Reviews and why they matter

It’s been a little while since the last time any new book or product reviews (mostly due to some ridiculous issues with distributors on getting books ordered and paid for back last summer), but one absolute when I resume is that I pay my own cash for review copies or samples, and I never solicit responses to reviews. If a publisher or manufacturer wants to quote a review, fine, but I don’t expect a response, and under no circumstances will I ever accept or expect any kind of compensation for doing these. Not that my opinion is worth that much, but it’s a matter of setting ground rules early.

My insistence on setting these standards comes from my old film critic days, and exposure to the critics of Dallas and Fort Worth in particular. This is the area that brought us Michael H. Price and Todd Camp, two of the most forthright and honest film critics of whom I’ve had the honor to meet. This is also the town that brought us the television news film critic who’d stumble into a screening a half-hour after the movie started, and throw a tantrum because the projectionist wouldn’t rewind the film so she could see it at the beginning. This is the area that brought us the critic who’d throw fits about how he’d only review events if he got freebies, and then savage the events because he got everything he wanted. I won’t even start with the editor who’d rewrite his critics’ reviews because that director or that actress needed to be “punished” for early career choices, leave the original critics’ bylines on the review, and then hide when they understandably came for his head.

Nearly twenty years after the advent of the graphical Web browser, we really shouldn’t be surprised that just about any idiot can become a film critic, and many do. (One of the many reasons why I very rarely go to movies any more comes from the number of Web-only critics, all crying dark tears over the demise of GeoCities, literally tackling me in the hopes of snagging “review copies” of entertainment magazines now dead for the last decade.) It’s remarkably easy to turn one of these reviewers into a classic Roger Ebert quote whore: imagine slogging away on reviews and commentary, only to get a studio publicist asking sweetly “Would you be interested in attending a preview of this new movie?” A few previews, a few freebies, a couple of buffet luncheons at nice hotels where you might actually see the star or the director as s/he’s passing through, and the rationalizations begin. Oh, you don’t want to downplay the hard work that cast, crew, and publicity department put into a movie, and you’ll give them a break when they put out a dog. Oh, every movie that’s completed should be celebrated. Heck, there’s nothing wrong with giving blurbs based on early impressions, weeks or even months before the film sees release; in extreme cases, to plagiarize others’ reviews because keeping up with current releases is impossible.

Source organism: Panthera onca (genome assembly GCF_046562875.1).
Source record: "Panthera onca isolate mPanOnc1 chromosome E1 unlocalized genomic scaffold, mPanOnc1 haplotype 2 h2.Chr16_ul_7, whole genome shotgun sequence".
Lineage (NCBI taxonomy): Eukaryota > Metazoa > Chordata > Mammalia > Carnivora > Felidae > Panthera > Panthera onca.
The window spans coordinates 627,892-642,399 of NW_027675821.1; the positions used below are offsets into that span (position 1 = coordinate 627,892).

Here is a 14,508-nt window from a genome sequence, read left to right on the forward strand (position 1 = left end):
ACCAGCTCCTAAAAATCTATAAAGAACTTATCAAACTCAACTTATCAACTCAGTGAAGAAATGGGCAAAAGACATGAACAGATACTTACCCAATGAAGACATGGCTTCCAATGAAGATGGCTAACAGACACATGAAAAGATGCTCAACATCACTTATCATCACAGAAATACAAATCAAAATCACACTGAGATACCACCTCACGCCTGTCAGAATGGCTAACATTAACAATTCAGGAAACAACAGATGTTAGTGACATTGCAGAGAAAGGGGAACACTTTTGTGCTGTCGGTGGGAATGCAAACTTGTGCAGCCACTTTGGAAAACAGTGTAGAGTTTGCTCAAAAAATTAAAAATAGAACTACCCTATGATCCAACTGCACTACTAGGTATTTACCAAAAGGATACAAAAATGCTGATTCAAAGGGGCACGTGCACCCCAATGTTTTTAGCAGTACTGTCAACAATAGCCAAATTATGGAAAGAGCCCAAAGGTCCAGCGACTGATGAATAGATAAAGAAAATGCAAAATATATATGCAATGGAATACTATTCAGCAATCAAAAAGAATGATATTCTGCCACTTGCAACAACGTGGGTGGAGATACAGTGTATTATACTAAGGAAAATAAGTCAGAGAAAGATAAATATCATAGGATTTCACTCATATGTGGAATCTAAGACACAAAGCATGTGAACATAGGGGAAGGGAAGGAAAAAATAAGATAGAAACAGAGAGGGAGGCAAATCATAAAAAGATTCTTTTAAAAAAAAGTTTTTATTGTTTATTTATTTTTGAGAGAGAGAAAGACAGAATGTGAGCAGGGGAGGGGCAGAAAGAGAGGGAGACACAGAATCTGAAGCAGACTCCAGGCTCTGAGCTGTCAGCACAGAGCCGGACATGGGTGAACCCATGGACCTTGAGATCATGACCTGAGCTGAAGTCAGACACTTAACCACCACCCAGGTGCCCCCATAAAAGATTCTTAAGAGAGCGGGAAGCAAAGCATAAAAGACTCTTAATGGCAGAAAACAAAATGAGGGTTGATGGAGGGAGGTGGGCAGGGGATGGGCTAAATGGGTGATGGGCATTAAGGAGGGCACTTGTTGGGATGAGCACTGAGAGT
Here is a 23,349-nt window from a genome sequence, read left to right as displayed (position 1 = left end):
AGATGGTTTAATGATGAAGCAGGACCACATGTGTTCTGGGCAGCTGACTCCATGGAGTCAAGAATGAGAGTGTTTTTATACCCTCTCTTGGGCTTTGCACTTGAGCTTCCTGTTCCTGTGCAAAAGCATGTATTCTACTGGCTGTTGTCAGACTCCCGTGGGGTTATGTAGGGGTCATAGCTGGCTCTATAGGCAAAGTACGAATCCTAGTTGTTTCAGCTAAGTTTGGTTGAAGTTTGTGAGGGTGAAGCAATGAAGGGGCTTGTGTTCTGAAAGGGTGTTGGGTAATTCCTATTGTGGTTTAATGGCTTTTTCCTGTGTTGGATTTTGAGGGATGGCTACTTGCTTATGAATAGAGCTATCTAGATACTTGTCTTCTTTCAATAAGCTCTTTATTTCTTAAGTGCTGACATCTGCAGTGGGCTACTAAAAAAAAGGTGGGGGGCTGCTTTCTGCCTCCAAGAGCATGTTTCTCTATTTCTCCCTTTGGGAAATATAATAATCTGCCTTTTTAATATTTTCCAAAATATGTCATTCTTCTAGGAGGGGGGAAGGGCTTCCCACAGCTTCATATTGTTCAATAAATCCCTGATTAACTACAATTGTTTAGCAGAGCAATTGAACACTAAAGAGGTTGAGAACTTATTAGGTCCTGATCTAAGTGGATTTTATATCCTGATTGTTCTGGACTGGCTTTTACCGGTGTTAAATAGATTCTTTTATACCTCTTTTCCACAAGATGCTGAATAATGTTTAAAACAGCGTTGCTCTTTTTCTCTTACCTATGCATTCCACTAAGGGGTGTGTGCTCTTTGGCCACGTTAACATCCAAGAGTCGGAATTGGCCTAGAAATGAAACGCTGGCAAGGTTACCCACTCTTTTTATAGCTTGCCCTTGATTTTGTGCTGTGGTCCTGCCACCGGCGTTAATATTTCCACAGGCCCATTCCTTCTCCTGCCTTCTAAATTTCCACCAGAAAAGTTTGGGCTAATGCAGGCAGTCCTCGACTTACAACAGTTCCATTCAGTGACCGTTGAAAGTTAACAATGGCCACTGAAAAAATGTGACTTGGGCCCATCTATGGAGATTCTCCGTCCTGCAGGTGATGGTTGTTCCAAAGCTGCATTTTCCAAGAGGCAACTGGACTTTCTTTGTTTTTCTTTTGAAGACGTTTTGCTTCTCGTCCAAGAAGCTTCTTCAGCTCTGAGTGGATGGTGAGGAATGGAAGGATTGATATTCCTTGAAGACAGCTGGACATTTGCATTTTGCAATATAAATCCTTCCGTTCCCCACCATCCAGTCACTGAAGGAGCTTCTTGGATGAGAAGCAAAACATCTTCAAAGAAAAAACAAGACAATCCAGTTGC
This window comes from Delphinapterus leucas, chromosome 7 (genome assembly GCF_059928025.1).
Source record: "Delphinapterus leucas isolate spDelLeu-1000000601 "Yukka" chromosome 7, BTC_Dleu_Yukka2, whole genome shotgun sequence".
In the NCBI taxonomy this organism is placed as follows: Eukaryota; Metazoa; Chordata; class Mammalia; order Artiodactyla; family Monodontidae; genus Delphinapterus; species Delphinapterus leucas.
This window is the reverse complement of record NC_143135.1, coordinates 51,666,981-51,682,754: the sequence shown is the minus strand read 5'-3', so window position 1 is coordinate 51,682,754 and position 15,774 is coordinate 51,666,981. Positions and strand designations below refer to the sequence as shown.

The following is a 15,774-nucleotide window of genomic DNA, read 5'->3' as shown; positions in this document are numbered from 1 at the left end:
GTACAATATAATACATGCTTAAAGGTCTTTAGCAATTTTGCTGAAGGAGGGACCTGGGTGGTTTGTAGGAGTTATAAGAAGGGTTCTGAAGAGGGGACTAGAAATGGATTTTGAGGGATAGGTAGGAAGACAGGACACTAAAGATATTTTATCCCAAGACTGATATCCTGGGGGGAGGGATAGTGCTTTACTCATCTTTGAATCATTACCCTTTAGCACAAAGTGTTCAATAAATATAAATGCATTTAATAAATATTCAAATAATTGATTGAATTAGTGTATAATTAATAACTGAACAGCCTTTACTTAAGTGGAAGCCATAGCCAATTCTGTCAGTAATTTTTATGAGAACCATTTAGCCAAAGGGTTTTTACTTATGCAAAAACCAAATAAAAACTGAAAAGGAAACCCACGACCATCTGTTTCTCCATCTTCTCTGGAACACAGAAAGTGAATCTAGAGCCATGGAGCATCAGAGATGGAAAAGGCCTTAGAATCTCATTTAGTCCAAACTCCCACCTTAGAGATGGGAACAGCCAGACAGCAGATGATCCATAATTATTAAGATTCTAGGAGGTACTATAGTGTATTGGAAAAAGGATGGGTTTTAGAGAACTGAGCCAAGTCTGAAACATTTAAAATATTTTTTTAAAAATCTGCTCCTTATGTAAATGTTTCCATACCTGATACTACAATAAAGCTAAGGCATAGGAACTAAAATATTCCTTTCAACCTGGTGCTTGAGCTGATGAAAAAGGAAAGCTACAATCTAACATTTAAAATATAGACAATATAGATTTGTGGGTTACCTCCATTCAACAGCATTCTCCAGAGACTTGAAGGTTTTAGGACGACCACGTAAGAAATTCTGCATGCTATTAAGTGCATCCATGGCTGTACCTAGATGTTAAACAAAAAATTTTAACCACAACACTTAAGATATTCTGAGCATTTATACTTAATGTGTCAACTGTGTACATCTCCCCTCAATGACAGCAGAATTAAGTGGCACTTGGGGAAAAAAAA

The real reason for keeping up the charade, though, comes down to one basic instinct: keeping up “access” to that magic world. It doesn’t even have to be renumeration in cash, freebies, or escorts: you’d be amazed at the number of alleged critics who’d shiv their grandmothers just to see a long-awaited film two weeks before everyone else. (Or, in the case of one of the Dallas critics mentioned above, pitching a fit about not being invited to a super-special advance preview of a big film a decade ago, and namedropping that a family member was an employee at the publisher of the source novel.)

And how does this connect to horticulture? Only that with the increase in number and range of gardening and horticulture blogs, the glamour might not be as intense as with movies or television, but the temptation is still there to let one slide so as to keep up getting gifts in the mail. Most of these blog writers have never been within a time zone of a newspaper ombudsman, who lays down the law of what is acceptable and not acceptable in renumeration and compensation by and from reviewers. (That, of course, implies that many newspapers or magazines even have ombudsmen any more, as little things such as ethics and morality tend to get in the way of kissing up to big advertisers and friends of the editor.) It’s not that they deliberately decide “Hey, I’m going to grunt out blurbs for items or events I’ve never seen.” You can’t expect bloggers to stick with publication ethics rules when they don’t even know what those rules are. (Poor Todd Camp can appreciate that: he still doesn’t have full use of his feet after he and I attended one of my first critic’s preview screenings in 1989. I completely forgot that I was there as a member of the press, and when the publicists started a scavenger hunt contest for signed press stills, my having a roll of dental floss meant that I hit him and every other critic between me and the aisle like a charging indricothere. I very nearly crippled a good friend and compatriot solely for a Ghostbusters 2 publicity still: how embarrassing is that?)

Never let it be said that I don’t try to help. The folks at eFilmCritic just put out their list of the most obvious quote whores in film criticism in 2011, and I want you to study this list. Compare the names on this list to the big banner headlines on movie posters and TV ads, particularly for the films that made your eyes bleed. Note why they’re referred charitably as “benevolent blurbsters,” instead of merely enjoying films you detested and vice versa. Consider that it’s not enough to say that you enjoyed a new book or spotted a noteworthy tool at a garden show, but that you have to explain why other people should spend actual money on it. Most importantly, consider that if you’re giving out reviews solely so the flow of new swag continues, maybe you might want to quit doing reviews.

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